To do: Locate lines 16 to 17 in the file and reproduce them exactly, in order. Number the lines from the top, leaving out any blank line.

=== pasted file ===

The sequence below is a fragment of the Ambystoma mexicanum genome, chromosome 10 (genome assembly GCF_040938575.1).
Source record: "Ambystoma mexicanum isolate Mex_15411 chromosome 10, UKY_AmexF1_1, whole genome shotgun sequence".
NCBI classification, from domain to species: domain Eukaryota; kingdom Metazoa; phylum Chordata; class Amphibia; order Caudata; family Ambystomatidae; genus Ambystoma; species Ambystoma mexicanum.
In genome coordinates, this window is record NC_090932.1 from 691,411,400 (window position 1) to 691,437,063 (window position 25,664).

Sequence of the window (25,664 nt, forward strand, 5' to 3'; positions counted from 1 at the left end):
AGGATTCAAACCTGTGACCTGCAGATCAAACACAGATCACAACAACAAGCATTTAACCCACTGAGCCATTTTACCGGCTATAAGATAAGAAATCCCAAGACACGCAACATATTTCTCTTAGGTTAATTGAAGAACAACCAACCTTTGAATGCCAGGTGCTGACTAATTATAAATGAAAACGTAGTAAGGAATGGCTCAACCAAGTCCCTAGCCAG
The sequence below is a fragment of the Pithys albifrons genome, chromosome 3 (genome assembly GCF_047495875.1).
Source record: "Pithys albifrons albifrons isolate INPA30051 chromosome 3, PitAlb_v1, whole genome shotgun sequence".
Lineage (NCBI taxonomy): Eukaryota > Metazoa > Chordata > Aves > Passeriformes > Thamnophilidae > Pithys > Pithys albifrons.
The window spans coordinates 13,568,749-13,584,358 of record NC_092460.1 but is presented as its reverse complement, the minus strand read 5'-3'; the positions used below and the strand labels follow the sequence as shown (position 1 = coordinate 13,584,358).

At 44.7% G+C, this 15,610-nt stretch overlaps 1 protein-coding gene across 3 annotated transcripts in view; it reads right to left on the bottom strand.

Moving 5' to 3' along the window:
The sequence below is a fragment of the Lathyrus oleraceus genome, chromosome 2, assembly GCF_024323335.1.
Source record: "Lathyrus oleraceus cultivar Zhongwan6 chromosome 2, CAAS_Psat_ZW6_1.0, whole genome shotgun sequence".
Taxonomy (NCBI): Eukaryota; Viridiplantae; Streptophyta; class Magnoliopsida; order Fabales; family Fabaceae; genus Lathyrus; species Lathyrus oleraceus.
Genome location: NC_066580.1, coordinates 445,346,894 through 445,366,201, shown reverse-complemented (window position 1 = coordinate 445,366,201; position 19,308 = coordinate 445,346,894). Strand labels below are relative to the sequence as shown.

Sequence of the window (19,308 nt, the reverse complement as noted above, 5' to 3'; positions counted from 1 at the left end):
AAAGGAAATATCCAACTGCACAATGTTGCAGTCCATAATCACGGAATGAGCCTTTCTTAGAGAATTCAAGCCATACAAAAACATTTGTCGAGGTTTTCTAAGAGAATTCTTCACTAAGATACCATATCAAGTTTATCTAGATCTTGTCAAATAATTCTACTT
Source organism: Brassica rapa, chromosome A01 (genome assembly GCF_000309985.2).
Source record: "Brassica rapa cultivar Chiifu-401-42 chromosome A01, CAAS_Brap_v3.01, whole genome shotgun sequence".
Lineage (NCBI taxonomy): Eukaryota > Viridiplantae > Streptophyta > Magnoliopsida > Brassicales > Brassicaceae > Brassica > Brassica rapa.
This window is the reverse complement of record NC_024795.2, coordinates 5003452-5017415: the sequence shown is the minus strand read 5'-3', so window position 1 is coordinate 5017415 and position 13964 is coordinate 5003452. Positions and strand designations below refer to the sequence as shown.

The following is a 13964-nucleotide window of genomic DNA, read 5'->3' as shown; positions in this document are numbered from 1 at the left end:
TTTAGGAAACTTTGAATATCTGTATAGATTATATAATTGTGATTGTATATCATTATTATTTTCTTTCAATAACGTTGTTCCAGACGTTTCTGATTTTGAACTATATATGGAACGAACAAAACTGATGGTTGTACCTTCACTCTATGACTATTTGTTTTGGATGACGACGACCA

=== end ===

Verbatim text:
Genome location: NC_066580.1, coordinates 445,346,894 through 445,366,201, shown reverse-complemented (window position 1 = coordinate 445,366,201; position 19,308 = coordinate 445,346,894). Strand labels below are relative to the sequence as shown.

Sequence of the window (19,308 nt, the reverse complement as noted above, 5' to 3'; positions counted from 1 at the left end):